Some well-choreographed acts of thievery help propel the plot along, and mixed in with the story are the usual interesting asides, and plenty of fascinating details about the antique trade, tracking devices, gun smuggling and a host of other things. There are also the believable, evocative descriptions of everyday life in a small rural town that we have come to expect from Disher.

In all, Sanctuary is a highly enjoyable read and one of my favourite books of the year so far. It also has a great cover.

Sanctuary will be released in Australia on 3 April 2024 and in the United Kingdom in August 2024. It is not clear when it will be released in the United States. Thanks to the publishers and the Canberra Weekly for a copy of the book to review.

Devil’s Kitchen by Candice Fox (Bantam, 26 March 2024)

Candice Fox has forced her way into the bestselling international crime writing scene with some bold American based thrillers, and a batch of popular books co-written with writing phenomena James Patterson.

Devil’s Kitchen, (Bantam, 26 March 2024), is a solo effort by Candice, and like her last two books, Fire With Fire and The Chase, probably falls into the category of high concept, ‘what if’ fiction.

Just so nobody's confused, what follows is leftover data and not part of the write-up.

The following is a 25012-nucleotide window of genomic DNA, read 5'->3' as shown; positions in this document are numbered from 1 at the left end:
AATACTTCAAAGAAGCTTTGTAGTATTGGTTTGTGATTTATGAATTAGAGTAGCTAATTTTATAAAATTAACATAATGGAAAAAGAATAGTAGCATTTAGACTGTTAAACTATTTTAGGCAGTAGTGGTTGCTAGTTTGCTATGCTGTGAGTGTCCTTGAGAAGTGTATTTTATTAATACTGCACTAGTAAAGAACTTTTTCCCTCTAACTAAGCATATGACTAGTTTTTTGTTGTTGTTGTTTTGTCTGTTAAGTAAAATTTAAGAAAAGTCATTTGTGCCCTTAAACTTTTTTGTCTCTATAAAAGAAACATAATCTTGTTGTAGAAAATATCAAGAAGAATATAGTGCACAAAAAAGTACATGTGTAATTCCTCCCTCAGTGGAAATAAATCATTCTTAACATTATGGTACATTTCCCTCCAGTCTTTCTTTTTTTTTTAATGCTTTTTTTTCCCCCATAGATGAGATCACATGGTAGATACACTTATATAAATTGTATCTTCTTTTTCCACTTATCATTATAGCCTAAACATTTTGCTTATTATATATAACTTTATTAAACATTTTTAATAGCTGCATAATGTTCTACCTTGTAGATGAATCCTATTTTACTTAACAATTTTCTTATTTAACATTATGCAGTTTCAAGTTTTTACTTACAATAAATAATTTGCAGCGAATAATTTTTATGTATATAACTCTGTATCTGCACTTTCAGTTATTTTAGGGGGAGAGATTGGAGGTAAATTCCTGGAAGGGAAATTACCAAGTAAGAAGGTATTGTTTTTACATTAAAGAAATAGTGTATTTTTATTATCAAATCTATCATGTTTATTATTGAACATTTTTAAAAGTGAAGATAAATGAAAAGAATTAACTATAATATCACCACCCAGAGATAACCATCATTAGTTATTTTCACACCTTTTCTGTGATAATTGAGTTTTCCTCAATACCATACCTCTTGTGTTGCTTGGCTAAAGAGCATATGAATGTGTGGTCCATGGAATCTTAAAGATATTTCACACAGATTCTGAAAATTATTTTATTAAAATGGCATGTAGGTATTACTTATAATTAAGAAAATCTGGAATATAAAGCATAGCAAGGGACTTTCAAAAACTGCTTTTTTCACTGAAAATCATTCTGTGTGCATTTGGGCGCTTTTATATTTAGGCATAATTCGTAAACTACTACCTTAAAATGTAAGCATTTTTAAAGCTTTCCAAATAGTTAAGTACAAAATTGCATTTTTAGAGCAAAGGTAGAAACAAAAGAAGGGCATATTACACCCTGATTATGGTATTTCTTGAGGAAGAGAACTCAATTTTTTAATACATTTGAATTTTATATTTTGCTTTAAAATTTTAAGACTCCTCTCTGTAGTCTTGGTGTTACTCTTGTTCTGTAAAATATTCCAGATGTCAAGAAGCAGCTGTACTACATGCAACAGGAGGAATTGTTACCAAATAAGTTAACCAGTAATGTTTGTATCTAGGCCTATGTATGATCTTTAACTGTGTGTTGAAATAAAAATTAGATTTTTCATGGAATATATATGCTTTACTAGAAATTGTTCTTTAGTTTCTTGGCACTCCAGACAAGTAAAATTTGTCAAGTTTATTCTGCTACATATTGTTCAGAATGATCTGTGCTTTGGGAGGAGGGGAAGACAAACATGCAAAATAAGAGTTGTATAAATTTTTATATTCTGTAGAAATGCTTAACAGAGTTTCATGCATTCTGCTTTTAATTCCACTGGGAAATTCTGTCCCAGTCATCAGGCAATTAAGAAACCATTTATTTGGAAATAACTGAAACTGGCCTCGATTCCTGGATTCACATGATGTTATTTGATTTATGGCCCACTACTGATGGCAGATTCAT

The central premise of Devil’s Kitchen is that, what if the idolised firefighters of New York’s Engine 99, are not only heroes, but also very skilled thieves. Over the years they have stolen millions from banks, jewelry stores and art galleries while fighting fires, and are now looking for one last heist. But they have a problem. Their newest member, Andrea ‘Andy’ Nearland, is not what she seems. She is an undercover operative, hunting the men of Engine 99 for a host of crimes, including the murder of an off-duty policeman and the suspicious disappearance of a mother and child.

This is a big, tense book. The story starts strongly, and Candice keeps the pace up for most of its 450 pages. There is plenty of action, and the book smoothly moves between exciting firefighting scenes and bursts of suspicion and tension amongst the members of the team. While in the background, there is the ongoing mystery about what happened to the mother and child, and who killed the policeman. Not surprisingly, it all comes together in a powerful and emotional climax.

Central to the action is the character of Andy, who comes across as being very capable and dedicated, but is also obsessive and full of dark demons from her past. Candice’s multi-layered portrayal of Andy gives the book extra depth and richness, as well as a sense of everything being out of control.

Adding to the texture of the book is an impressive amount of detail about firefighting, and some impressive scenes, and Candice imbues the book with a good patina of credibility around the reality of firefighting.

In all, Devil’s Kitchen is a very entertaining crime story, and with Easter coming up it would make for a great read over the holiday weekend. It is probably a bit too long, but most readers will be too caught up in the story to notice or care.

Devil’s Kitchen is released in Australia on 26 March 2024 and in the United States and the United Kingdom on 4 June 2024.